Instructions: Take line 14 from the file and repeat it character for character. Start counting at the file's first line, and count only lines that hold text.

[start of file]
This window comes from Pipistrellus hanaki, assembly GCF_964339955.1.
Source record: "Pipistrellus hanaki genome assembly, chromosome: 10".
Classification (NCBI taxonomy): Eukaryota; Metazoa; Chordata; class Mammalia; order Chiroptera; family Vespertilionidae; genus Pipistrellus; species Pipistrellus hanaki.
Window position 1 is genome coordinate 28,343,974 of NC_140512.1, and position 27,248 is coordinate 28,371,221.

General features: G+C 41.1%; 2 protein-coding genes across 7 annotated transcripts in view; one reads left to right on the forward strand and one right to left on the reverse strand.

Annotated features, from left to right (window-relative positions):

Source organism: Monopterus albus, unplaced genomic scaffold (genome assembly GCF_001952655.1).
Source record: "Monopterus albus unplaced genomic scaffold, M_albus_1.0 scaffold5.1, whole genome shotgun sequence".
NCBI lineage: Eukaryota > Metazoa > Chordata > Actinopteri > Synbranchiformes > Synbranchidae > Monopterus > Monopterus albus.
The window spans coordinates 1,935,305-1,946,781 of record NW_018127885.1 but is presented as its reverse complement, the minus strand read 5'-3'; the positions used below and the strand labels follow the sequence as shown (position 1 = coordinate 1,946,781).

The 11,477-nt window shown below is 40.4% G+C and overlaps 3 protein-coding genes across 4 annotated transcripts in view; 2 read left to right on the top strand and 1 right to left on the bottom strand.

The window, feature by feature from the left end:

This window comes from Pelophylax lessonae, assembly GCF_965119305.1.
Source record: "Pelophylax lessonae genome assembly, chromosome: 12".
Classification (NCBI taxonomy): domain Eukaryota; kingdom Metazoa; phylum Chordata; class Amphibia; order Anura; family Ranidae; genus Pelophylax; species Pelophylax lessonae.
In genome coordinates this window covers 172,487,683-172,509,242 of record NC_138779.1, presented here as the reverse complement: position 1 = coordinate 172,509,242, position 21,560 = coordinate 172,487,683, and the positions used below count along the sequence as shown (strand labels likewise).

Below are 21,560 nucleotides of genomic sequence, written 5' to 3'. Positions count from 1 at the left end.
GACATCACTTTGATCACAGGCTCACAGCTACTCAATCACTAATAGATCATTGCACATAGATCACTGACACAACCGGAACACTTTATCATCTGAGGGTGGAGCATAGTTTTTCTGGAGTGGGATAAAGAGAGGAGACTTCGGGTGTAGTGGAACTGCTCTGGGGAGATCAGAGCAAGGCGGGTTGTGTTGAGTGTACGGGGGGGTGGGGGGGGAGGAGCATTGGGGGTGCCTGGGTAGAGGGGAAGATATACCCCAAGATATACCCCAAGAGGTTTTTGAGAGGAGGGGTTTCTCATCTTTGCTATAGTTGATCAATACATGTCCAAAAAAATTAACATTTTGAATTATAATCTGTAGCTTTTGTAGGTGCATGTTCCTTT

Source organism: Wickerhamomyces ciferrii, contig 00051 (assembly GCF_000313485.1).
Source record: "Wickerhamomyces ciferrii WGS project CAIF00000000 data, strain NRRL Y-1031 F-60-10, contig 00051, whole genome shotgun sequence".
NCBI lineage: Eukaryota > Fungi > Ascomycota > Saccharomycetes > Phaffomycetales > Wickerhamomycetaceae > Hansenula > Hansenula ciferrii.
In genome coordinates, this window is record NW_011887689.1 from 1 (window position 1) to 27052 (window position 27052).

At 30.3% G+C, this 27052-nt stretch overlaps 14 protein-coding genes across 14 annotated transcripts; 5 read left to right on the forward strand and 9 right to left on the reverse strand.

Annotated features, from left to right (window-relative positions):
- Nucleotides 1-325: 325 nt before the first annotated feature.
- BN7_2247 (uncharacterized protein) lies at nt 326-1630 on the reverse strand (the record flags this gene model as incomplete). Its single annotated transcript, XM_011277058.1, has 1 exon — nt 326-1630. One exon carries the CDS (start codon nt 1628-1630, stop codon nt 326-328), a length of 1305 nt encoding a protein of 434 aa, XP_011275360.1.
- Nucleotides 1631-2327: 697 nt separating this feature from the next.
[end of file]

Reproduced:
Source record: "Pelophylax lessonae genome assembly, chromosome: 12".